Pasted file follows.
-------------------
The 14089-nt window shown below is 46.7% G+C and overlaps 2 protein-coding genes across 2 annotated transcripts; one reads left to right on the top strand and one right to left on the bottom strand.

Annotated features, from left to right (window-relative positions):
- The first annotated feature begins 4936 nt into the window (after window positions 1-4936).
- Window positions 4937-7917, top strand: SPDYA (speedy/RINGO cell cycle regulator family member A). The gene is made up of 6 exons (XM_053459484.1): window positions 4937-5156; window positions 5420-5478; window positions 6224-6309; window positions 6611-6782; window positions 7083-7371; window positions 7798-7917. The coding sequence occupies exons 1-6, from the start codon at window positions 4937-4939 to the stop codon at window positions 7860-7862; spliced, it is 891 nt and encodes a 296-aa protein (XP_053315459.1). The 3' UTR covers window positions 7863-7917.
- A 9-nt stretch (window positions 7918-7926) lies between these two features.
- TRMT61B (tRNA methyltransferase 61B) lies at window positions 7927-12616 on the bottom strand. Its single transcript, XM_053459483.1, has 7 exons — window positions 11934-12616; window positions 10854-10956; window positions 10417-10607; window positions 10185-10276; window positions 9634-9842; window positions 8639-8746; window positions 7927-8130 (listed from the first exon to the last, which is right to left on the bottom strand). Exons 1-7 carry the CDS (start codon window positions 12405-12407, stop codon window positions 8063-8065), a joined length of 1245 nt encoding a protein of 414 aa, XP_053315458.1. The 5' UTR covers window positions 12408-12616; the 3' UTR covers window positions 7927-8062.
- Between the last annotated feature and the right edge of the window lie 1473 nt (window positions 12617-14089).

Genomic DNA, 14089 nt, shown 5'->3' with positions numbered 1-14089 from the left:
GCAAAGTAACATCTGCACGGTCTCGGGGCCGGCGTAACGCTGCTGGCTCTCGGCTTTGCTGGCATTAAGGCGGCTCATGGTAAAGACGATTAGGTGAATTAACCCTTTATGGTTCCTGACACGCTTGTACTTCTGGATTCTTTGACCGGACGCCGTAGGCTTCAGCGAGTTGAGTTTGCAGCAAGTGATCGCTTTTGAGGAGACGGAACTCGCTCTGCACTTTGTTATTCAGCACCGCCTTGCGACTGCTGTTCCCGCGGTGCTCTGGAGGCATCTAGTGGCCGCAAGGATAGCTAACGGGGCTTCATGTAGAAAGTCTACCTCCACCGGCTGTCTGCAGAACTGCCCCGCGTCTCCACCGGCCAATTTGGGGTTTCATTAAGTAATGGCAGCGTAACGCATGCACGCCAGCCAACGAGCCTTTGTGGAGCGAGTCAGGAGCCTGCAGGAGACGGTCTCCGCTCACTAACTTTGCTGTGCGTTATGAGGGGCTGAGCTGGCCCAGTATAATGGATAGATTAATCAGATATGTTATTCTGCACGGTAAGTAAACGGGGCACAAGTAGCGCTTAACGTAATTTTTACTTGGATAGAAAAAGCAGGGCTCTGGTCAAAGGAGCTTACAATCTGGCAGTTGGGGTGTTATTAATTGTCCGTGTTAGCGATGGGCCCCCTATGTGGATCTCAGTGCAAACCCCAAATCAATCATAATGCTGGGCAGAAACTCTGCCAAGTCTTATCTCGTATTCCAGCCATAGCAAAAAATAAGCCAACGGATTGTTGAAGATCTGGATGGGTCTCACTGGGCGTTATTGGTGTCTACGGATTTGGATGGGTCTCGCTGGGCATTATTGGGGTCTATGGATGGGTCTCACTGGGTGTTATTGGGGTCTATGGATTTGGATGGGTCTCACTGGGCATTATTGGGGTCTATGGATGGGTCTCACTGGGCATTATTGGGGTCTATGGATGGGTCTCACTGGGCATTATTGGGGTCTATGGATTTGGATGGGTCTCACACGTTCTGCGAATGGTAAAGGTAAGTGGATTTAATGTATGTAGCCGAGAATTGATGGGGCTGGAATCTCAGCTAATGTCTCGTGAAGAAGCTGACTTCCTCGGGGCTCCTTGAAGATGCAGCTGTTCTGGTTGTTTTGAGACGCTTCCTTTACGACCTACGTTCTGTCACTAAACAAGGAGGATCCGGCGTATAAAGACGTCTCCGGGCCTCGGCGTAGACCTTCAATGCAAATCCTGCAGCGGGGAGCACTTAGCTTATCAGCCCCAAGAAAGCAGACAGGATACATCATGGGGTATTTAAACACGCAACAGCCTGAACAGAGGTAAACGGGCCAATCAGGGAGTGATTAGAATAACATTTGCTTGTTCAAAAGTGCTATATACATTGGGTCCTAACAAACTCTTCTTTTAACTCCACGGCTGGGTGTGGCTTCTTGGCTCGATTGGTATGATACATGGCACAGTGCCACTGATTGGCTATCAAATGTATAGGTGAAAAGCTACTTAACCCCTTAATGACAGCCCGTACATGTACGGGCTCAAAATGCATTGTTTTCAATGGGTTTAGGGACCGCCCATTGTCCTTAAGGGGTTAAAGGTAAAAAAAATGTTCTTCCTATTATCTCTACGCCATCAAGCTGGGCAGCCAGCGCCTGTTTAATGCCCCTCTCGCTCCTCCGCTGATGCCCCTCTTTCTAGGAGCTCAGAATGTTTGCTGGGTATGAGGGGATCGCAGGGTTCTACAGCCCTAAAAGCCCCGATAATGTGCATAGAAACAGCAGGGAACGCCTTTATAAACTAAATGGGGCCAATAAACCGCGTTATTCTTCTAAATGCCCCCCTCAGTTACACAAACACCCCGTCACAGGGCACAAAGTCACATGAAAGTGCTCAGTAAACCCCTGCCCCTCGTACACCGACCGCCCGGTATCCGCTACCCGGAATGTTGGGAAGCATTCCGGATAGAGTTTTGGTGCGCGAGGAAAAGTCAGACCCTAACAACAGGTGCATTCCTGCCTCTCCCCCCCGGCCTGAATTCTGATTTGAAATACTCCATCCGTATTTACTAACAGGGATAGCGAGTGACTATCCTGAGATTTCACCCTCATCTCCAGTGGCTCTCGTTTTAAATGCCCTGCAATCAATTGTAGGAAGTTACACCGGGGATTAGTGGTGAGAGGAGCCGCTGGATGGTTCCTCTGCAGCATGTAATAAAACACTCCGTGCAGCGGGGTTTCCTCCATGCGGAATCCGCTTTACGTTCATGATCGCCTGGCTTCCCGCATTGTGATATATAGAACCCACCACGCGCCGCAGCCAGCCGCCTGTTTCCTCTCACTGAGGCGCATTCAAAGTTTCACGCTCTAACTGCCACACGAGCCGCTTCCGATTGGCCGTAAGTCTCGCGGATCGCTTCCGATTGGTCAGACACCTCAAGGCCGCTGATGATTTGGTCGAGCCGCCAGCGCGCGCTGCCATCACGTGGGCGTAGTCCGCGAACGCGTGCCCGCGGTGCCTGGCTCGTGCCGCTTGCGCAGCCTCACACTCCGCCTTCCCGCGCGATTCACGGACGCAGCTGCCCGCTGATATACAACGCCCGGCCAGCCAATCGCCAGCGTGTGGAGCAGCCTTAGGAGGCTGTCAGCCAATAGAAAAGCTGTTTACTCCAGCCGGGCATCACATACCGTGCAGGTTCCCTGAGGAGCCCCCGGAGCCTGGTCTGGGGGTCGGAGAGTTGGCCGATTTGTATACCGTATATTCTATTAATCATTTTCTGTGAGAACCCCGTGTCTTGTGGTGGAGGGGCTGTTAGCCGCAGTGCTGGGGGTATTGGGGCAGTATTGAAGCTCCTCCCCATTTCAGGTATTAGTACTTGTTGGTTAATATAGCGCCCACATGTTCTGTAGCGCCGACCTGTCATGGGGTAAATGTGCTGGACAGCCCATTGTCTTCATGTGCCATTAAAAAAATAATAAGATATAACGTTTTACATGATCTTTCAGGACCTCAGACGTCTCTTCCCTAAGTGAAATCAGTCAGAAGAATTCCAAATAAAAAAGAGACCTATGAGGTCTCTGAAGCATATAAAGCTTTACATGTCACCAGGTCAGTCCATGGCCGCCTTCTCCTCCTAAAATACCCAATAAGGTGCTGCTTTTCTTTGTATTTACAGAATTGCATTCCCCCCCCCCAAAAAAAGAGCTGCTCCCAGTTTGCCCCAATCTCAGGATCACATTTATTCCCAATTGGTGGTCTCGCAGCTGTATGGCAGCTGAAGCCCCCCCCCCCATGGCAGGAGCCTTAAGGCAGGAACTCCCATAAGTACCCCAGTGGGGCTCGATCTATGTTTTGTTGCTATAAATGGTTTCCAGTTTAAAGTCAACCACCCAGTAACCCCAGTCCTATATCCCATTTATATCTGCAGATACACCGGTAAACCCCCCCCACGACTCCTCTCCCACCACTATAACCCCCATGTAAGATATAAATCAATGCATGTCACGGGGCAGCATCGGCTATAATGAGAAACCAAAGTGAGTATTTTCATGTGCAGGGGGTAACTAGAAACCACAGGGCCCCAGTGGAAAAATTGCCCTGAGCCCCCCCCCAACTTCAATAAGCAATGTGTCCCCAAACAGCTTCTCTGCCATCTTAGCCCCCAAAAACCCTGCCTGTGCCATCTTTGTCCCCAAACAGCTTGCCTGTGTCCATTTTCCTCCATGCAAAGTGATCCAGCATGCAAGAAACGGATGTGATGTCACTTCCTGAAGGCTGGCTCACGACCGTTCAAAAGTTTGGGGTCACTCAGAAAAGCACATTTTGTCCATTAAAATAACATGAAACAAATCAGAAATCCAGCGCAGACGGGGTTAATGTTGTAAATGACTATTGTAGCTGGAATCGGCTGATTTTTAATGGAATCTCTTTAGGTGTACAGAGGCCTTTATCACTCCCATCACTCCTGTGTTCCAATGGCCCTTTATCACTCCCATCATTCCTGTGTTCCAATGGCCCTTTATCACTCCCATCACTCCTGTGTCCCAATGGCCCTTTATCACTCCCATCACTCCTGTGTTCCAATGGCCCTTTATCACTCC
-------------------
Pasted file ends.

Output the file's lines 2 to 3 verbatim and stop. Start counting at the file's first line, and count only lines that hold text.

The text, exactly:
Annotated features, from left to right (window-relative positions):
- The first annotated feature begins 4936 nt into the window (after window positions 1-4936).